Getting set up to create these “screen capture” style tutorial videos was a pain in the interface. It might seem simple in comparison to dealing with 24 channels of audio inputs and multiple interfaces when tracking a band recording, but it was a special challenge! There are a lot of screen capture programs for mac out there, but most of them could get me tapped into the audio output of Pro Tools successfully. That was the trick… I needed to have another mixer “above” (so to speak) all the other audio involved in creating the video that would capture a stereo mix of the audio involved, and record it with the video.

Sure, I could have used an additional recorder, independent of the computer I am working on, but that would add several steps more to the process. Capturing the audio separately would force me to open another video editing program, import the audio, sznc it to the video, export that video again, and then upload to youtube. Blech.

In this way, by spending just $40 more on a little hardware/USB interface mixer (that I can use for many other purposes) I can immediately upload the finished video to youtube after I am done with the screen capture. This is a far superior workflow, and will make it fun and easy to do these tutorial videos when inspiration strikes!

Since Quicktime has a screen capture video function, there is no need to buy another screen capture program. All you need is a way to get the audio from the output of Pro Tools PLUS your voice over microphone in to Quicktime, live and in stereo. I managed to get it in there with some wild cabling, but Quicktime would capture in stereo for whatever reason. You need a mixer to combine all your tutorial audio and feed it into Quick time. The Behringer Xenyx 302 is by far the cheapest solution, and it actually sounds crystal clear and works perfectly.

The only compromise was plugging the output of Pro Tools (balanced output from my RME Fireface UC) into the unbalanced line inputs of the 302. The cable run is less than 3 feet, so the chance for noise is practically nil. The unbalanced connections also keep the Xenyx 302 small enough to fit in my opened hand; a tiny, very portable mixer that needs no external power supply. Yep – it powers from USB, too. If this thing just had two mic inputs, it would be the coolest bit of gear I’ve purchased in a long time!

I shot from the hip in the video above, so it rambles a bit… Here is a concise step-by-step to get this working for you:

Buy Behringer Xenyx 302. $40 on ebay. Beyond making these tutorial vids, use it as an extra headphone amp in the studio, as a DI or mic pre for scratch pad ideas while on the road, or as a mini DJ mixer for an iPod and a mic. It will get a lot of use.

Connect the 302 via USB to your computer. You are going to disconnect again before starting Pro Tools! This powers up the mixer for the next steps.

Connect your mic (I used a condenser mic – the Xenyx 302 has phantom power, too!) and get a voice-over mic level. Just shout a few words while increasing the input so that the clip indicator lights up, then back off a bit. There is no metering on the 302 to speak of, so you have to fly by night. It is, however, quiet enough for making tutorial videos, so you’ll be OK with this method.Plug a set of headphones into the 302 and adjust your listening level. You will hear what you are going to capture into Quicktime.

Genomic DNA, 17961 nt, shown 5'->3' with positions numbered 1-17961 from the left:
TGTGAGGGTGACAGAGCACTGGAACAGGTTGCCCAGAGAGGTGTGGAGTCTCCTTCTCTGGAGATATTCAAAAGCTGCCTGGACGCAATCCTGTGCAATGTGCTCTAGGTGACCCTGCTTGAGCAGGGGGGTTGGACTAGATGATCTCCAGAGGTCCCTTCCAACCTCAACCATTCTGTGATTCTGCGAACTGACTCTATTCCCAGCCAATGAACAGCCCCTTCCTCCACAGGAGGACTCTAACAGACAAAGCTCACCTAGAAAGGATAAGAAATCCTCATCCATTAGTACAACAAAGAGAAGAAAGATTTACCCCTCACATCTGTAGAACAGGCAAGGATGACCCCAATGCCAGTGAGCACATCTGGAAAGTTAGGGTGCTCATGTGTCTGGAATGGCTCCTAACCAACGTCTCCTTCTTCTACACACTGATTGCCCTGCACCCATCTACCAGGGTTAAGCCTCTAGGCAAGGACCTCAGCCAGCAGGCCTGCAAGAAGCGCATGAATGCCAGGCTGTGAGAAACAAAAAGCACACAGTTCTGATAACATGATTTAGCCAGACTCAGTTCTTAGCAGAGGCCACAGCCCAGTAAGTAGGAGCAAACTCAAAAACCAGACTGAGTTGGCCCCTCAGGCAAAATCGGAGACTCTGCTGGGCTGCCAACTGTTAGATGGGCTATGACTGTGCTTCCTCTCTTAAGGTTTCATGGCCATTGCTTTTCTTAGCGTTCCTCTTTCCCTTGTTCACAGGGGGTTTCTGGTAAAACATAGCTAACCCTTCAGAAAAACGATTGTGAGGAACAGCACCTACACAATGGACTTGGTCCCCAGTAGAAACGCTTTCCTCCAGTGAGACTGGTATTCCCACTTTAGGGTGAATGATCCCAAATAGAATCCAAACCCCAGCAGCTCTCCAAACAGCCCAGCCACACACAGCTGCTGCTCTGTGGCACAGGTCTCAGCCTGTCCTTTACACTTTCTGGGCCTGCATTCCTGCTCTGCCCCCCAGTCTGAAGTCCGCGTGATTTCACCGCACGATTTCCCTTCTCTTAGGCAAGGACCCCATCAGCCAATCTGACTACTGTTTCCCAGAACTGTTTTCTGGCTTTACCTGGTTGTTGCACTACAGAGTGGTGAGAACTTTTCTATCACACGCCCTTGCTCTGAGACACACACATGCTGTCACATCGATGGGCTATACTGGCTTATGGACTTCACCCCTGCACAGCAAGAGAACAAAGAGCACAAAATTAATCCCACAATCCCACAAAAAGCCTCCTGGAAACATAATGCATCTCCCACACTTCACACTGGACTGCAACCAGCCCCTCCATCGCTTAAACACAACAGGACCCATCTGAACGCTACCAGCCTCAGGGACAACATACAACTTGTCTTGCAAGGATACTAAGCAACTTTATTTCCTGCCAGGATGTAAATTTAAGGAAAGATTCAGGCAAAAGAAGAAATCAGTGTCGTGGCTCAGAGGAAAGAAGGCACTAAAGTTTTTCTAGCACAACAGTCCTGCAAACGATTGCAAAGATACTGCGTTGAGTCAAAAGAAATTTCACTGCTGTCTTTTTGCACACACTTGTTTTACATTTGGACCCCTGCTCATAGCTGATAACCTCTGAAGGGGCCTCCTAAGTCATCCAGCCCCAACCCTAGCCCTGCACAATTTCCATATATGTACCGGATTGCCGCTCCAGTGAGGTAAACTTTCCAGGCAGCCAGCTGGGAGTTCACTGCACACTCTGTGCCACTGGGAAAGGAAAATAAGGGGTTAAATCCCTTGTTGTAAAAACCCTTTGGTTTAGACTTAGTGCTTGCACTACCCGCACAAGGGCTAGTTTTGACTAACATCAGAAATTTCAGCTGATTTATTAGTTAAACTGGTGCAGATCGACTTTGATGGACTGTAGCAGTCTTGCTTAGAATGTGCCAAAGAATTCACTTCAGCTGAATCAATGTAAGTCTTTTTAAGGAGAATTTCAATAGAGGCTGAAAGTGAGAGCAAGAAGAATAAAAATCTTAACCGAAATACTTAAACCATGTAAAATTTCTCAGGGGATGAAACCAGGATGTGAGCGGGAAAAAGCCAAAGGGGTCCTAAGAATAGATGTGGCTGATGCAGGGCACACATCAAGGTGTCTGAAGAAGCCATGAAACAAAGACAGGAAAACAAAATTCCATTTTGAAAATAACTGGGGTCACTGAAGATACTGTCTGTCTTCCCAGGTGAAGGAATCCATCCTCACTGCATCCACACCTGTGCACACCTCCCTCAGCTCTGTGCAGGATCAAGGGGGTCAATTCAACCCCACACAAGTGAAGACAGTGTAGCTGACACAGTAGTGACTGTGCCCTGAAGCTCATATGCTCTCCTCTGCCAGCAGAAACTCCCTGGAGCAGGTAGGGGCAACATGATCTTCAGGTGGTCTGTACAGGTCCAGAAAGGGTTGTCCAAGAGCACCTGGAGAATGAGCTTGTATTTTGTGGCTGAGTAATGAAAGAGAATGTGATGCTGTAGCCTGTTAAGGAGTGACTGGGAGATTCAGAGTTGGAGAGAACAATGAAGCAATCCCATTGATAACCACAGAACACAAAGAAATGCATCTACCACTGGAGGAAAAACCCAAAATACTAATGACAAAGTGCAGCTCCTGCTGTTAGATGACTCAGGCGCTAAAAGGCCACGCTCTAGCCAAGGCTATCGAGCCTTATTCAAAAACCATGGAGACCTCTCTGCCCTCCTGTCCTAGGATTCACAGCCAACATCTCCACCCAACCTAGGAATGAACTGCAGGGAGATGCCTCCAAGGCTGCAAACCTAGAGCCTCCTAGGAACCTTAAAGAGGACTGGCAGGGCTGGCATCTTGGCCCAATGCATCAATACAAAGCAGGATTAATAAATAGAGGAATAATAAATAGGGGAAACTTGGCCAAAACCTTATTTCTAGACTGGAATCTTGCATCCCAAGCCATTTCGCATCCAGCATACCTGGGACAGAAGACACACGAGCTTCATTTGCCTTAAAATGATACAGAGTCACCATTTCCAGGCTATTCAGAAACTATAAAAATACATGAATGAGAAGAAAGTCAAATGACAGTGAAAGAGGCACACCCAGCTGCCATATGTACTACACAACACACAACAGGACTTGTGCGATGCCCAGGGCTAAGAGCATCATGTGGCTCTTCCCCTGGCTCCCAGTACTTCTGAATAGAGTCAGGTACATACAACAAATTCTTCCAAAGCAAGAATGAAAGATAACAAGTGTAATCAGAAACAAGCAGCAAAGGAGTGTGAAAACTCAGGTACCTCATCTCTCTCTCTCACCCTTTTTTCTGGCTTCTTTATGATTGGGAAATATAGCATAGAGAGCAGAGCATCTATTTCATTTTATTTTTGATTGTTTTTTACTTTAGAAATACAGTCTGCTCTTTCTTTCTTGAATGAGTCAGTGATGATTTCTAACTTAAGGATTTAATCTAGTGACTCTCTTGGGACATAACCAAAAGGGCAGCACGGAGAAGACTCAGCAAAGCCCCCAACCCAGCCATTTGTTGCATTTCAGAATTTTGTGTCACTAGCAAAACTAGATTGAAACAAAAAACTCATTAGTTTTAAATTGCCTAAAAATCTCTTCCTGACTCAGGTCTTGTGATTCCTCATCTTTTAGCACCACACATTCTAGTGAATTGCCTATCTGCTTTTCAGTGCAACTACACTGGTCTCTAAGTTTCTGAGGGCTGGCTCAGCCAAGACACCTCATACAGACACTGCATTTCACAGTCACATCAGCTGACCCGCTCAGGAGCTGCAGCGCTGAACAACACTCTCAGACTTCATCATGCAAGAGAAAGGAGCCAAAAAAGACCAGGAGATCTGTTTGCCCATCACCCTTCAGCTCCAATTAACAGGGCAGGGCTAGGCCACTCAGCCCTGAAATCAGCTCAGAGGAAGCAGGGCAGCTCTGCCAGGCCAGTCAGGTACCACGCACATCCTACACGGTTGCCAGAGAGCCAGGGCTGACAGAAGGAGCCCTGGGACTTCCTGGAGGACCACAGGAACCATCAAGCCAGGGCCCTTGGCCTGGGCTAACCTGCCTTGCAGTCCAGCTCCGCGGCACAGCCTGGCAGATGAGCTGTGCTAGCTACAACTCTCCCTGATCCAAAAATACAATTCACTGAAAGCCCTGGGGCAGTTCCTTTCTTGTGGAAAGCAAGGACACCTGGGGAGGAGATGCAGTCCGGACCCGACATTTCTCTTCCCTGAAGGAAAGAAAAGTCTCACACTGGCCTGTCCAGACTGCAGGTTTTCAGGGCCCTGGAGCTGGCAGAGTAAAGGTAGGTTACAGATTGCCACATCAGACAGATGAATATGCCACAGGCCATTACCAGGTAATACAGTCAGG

Connect the main outputs of your DAW to the line inputs. Again, check your levels. You should now be able to hear both the output of Pro Tools and your voice microphone. Adjust the balance as needed.

Unplug the 302.

Open your Audio MIDI Setup application in user>Applications>Utilities. (on a Mac). Check to be sure that the audio device “USB Audio CODEC” is NOT included in your Pro Tools aggregate i/o. This is important! You want this mixer to be independent of Pro Tools. Your audio output from Pro Tools need to flow into the Xenyx 302, not originate from it’s output! Again, for the next step, make sure the 302 is not connected via USB.

– Start the Pro Tools session you will use for the tutorial. After the session is completely opened, plug in the Xenyx 302 via USB. The session i/o settings won’t change while Pro Tools is running, so now the 302 is a separate mixer attached via USB to your computer! Your mileage may vary here – I am using OSX 10.6.8. It sould be that older or newer versions cause problems, but at this point I am assuming that it is more of a Pro Tools characteristic, and not so much dependent on the OS.

– Launch Quicktime. Now select “New Screen Capture” from the “File” drop down. In the window that appears, there is a little white arrow on the right. Click that to select the audio source that should feed Quicktime. We want to use “USB Audio CODEC”:


…this will get the stereo mix of our voice over mic and the Pro Tools output into Quicktime, and record in sync with the video. You’re ready to go!

– Arrange your windows and get ready to roll. When you are set, all you need to do is hit the record button in the Quicktime window, and all your audio will be recorded along with your video, ready for immediate uploading to youtube.

Naturally, you should run a short test capture before you launch into a perfectly-spoken 20 minute tutorial masterpiece. You can luckily see the audio input level in the Quicktime window before you hit record. Make sure the level is strong but not overloading, so your audio is not either low and noisy or clipping and horrid-sounding in your final video.